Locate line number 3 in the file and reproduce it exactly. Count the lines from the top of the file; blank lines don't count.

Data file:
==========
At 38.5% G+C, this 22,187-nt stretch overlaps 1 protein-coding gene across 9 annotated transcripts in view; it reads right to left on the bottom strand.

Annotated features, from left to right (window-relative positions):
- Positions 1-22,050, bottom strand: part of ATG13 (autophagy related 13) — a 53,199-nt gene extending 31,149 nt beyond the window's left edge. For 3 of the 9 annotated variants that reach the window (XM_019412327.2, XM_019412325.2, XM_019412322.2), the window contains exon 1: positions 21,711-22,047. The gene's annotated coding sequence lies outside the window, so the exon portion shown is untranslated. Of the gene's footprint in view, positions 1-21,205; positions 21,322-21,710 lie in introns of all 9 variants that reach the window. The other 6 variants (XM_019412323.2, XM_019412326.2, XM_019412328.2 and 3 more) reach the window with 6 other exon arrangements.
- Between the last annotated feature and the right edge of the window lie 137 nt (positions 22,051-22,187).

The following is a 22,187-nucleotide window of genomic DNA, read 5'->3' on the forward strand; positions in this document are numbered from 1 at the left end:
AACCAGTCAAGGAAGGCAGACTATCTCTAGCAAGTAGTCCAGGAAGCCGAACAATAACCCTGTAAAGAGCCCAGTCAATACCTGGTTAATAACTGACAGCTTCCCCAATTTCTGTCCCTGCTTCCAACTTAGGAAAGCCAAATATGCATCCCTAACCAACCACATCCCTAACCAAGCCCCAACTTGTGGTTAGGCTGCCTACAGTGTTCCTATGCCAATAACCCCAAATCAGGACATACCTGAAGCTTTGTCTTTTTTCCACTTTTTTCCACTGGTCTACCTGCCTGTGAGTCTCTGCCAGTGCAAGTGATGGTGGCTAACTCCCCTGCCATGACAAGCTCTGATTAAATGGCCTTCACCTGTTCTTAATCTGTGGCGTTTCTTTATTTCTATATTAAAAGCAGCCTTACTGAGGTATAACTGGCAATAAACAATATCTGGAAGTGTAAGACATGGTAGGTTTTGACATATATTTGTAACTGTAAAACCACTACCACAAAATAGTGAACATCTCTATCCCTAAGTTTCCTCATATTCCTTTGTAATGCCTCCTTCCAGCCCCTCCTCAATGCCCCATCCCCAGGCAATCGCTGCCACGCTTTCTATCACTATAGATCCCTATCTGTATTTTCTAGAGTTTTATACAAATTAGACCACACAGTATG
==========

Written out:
- Positions 1-22,050, bottom strand: part of ATG13 (autophagy related 13) — a 53,199-nt gene extending 31,149 nt beyond the window's left edge. For 3 of the 9 annotated variants that reach the window (XM_019412327.2, XM_019412325.2, XM_019412322.2), the window contains exon 1: positions 21,711-22,047. The gene's annotated coding sequence lies outside the window, so the exon portion shown is untranslated. Of the gene's footprint in view, positions 1-21,205; positions 21,322-21,710 lie in introns of all 9 variants that reach the window. The other 6 variants (XM_019412323.2, XM_019412326.2, XM_019412328.2 and 3 more) reach the window with 6 other exon arrangements.